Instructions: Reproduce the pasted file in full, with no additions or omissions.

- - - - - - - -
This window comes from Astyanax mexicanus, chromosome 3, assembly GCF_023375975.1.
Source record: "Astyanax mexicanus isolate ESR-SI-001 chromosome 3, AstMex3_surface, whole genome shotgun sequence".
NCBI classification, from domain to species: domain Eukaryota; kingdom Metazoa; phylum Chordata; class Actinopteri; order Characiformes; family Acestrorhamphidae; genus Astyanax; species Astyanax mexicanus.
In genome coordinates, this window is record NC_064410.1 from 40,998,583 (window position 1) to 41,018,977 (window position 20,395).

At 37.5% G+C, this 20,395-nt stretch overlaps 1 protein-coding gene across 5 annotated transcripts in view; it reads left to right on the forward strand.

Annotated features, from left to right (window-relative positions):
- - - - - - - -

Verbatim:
This window comes from Astyanax mexicanus, chromosome 3, assembly GCF_023375975.1.
Source record: "Astyanax mexicanus isolate ESR-SI-001 chromosome 3, AstMex3_surface, whole genome shotgun sequence".
NCBI classification, from domain to species: domain Eukaryota; kingdom Metazoa; phylum Chordata; class Actinopteri; order Characiformes; family Acestrorhamphidae; genus Astyanax; species Astyanax mexicanus.
In genome coordinates, this window is record NC_064410.1 from 40,998,583 (window position 1) to 41,018,977 (window position 20,395).

At 37.5% G+C, this 20,395-nt stretch overlaps 1 protein-coding gene across 5 annotated transcripts in view; it reads left to right on the forward strand.

Annotated features, from left to right (window-relative positions):